The customer satisfaction score, also known in the industry as the ‘CSAT’ score, is perhaps one of the most central metrics related to customer experience. CSAT scores are determined after a ticket is resolved via a survey asking the customer to rate their support experience. An overall CSAT score of 80% is considered good by industry standards.
However, as with any survey, you’ll want to make sure you’re basing your score on a healthy sample size. In other words, you want to ensure that as many customers as possible fill out the survey!
It’s a fact that unhappy customers tend to leave more reviews than happy customers. Therefore, it’s essential to ask those with a good experience to participate in customer experience surveys to ensure your score is representative of your overall customer experience.
Another critical factor here is to compare your CSAT score month to month to see how it tracks across the year. Ideally, you’ll want to see a steady, or increasing, monthly score. If the score trends downward at any time, you should examine why, and whether it’s time to invest in additional team training.
2. Ticket Volume
Ticket volume measures the total number of conversations in your support inbox so you can see how many customers you’ve helped in a given period. You can drill down further to see resolution times for these conversations, although resolution is a separate metric, but in general, this KPI will give you a bird’s-eye view of how much support your customers require in a given period.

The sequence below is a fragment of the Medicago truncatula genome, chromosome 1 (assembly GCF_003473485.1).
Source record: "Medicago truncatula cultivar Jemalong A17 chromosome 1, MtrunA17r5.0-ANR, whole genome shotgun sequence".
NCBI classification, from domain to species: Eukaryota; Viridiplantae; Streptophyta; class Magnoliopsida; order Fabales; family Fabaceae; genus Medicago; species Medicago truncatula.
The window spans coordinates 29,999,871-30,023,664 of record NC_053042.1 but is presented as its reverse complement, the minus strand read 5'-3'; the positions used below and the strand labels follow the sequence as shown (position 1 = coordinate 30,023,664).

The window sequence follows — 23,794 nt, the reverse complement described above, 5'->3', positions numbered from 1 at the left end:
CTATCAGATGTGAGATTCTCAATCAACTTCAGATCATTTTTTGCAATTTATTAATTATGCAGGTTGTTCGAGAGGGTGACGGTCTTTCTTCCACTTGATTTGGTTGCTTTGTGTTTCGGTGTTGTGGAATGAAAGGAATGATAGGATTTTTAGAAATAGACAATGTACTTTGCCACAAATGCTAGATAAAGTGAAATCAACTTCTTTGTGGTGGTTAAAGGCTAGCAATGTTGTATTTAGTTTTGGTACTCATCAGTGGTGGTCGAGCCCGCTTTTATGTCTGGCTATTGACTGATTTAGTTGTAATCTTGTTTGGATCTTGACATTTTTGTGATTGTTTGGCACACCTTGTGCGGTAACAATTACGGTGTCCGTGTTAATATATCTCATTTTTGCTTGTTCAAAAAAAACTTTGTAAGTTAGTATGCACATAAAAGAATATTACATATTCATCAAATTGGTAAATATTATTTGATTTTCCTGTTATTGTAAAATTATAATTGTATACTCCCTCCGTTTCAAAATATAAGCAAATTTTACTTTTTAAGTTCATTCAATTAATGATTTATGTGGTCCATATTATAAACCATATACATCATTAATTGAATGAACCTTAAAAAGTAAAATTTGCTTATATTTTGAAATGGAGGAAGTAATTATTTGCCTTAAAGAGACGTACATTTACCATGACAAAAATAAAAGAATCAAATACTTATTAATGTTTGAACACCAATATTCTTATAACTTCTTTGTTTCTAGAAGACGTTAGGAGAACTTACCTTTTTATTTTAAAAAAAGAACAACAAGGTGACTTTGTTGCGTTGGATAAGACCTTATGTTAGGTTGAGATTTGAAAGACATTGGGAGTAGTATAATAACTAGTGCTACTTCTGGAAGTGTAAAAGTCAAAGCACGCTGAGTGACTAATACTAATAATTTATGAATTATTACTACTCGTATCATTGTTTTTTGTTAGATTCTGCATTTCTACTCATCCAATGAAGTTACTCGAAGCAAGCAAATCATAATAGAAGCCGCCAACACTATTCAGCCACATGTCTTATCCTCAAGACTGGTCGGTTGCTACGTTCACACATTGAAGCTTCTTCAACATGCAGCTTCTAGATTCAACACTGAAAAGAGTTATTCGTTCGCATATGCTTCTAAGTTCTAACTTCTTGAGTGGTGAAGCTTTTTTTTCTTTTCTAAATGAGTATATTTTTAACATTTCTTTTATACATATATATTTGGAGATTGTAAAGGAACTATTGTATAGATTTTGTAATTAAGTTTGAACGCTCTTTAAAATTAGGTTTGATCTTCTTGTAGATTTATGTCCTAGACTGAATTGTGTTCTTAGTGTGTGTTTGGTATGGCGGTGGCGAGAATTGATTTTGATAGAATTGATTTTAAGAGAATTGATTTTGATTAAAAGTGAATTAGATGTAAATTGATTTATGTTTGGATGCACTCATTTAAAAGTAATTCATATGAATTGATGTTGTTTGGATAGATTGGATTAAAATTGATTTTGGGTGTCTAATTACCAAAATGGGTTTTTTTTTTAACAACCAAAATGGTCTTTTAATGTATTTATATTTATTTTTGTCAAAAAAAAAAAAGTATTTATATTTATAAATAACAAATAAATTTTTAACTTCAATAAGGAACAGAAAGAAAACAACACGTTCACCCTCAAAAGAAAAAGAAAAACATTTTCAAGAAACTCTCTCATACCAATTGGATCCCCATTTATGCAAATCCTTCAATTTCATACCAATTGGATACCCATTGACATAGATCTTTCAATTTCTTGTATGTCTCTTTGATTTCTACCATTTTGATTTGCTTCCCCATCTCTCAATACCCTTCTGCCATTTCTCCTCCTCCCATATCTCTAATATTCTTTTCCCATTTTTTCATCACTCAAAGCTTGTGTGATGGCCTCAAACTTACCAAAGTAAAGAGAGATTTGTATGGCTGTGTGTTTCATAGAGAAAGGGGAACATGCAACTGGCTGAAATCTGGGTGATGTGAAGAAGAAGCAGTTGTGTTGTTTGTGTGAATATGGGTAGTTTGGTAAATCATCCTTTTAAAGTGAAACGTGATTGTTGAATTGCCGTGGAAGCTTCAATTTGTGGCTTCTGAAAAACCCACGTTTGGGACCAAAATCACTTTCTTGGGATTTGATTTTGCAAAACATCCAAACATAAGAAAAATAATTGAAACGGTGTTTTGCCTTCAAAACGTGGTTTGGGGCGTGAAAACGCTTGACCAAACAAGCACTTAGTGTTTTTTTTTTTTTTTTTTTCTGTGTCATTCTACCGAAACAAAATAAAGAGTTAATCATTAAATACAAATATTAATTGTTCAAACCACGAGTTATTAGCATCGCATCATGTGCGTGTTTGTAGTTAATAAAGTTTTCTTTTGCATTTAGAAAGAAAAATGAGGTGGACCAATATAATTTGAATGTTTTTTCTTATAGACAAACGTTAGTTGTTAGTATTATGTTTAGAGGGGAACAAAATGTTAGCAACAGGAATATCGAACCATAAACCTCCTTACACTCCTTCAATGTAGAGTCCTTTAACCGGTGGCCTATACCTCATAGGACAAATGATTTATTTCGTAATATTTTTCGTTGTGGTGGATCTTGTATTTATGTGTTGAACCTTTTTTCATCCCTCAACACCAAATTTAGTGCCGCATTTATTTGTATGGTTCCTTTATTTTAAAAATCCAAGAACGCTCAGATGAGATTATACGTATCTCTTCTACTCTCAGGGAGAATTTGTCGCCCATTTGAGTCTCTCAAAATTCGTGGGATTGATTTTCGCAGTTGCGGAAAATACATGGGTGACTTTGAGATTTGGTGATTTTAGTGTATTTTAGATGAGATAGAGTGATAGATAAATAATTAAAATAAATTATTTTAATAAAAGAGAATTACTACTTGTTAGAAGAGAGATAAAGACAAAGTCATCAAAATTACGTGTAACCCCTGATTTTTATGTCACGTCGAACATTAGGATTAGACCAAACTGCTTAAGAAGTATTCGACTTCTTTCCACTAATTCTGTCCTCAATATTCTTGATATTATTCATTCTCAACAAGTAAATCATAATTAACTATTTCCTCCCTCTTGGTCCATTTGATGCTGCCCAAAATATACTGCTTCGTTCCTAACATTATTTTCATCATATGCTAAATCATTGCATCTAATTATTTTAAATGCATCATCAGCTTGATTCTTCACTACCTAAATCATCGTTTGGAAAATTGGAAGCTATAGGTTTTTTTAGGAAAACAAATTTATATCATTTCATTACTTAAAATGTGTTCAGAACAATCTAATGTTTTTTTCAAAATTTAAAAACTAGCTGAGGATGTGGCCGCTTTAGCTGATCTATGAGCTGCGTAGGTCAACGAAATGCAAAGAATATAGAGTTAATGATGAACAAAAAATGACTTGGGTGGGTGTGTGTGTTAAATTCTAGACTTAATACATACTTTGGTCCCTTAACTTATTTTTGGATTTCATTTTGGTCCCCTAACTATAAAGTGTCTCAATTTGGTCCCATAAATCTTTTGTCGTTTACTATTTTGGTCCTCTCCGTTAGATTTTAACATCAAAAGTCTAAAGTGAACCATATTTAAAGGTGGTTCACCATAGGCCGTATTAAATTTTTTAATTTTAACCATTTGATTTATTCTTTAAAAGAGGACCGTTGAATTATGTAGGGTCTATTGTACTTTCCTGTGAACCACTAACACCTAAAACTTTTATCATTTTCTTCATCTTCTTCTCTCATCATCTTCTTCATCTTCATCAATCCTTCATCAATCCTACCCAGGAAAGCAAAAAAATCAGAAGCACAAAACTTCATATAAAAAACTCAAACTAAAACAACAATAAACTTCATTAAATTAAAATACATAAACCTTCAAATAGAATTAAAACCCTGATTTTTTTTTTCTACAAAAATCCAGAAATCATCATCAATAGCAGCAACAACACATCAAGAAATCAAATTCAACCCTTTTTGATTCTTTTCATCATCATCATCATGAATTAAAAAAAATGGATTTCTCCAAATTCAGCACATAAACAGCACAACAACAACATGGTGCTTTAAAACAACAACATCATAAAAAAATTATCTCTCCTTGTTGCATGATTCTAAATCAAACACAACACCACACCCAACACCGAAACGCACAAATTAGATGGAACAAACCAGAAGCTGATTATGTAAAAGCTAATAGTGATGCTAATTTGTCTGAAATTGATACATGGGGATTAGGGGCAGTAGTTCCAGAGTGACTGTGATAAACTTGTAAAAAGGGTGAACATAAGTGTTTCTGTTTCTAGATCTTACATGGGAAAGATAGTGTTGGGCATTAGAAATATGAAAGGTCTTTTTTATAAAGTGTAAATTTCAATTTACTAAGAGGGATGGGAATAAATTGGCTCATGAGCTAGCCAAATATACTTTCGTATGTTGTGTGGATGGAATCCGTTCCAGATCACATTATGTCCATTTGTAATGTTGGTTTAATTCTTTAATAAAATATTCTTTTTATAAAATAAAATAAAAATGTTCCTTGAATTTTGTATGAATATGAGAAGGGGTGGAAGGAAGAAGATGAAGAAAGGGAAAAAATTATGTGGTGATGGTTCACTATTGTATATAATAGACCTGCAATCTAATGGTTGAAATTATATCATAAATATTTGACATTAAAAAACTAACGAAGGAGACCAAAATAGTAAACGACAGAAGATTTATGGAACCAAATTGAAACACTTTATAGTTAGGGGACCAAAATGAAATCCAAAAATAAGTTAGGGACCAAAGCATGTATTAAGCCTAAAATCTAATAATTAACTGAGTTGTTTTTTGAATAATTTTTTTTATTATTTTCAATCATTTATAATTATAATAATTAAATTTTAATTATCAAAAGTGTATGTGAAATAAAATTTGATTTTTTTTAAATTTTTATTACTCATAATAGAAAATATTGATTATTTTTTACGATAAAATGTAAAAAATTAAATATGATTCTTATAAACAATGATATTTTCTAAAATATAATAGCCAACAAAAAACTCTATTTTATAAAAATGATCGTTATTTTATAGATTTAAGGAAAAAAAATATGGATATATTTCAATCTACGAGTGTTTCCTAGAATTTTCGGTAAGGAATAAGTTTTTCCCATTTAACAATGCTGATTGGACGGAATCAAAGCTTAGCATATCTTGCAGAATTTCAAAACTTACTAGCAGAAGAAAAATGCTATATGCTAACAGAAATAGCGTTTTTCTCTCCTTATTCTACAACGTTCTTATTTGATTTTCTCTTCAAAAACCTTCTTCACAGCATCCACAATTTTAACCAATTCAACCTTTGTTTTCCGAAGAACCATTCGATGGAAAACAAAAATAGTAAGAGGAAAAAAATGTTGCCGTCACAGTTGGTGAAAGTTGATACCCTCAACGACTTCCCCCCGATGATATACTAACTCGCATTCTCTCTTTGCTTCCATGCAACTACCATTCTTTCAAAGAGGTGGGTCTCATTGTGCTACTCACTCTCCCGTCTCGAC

Ticket volume also allows you to see any spikes in volume activity. For example, around busy holiday shopping periods, you may see a higher ticket volume. Having this information at hand will help you plan for future shopping spikes, possibly hiring additional seasonal help to manage busier periods.
Finally, insight into ticket volume can also be a sign that it’s time to invest in a self-service knowledge base that your customers can use to help solve their own problems independently, especially if you see the same ticket queries coming up again and again.
3. Ticket Backlog
Ticket backlog is the amount of customer support requests that are left unresolved over a particular period. Unresolved tickets remain this way due to different reasons:
- Poor team performance
- A high volume that your team struggles to manage
- A high volume of complex issues which take longer to resolve
It’s worth noting that replying to a customer isn’t the same as resolving their issue. You want to make sure that the number of resolutions is at or above the number of conversations an agent has had with the customer.
You can stay on top of unresolved issues by setting up reminders to follow up with enquiries and putting policies into place that each open enquiry must be checked within certain time frames. Such actions can help streamline the process and result in a reduced ticket backlog, which is always the aim.
4. Average Resolution Time
The average resolution time is just that — the amount of time it takes to resolve a customer’s issue completely. Again, a reply is not the same as a resolution, so just because your team is making contact with the customer doesn’t mean they’re resolving the issue.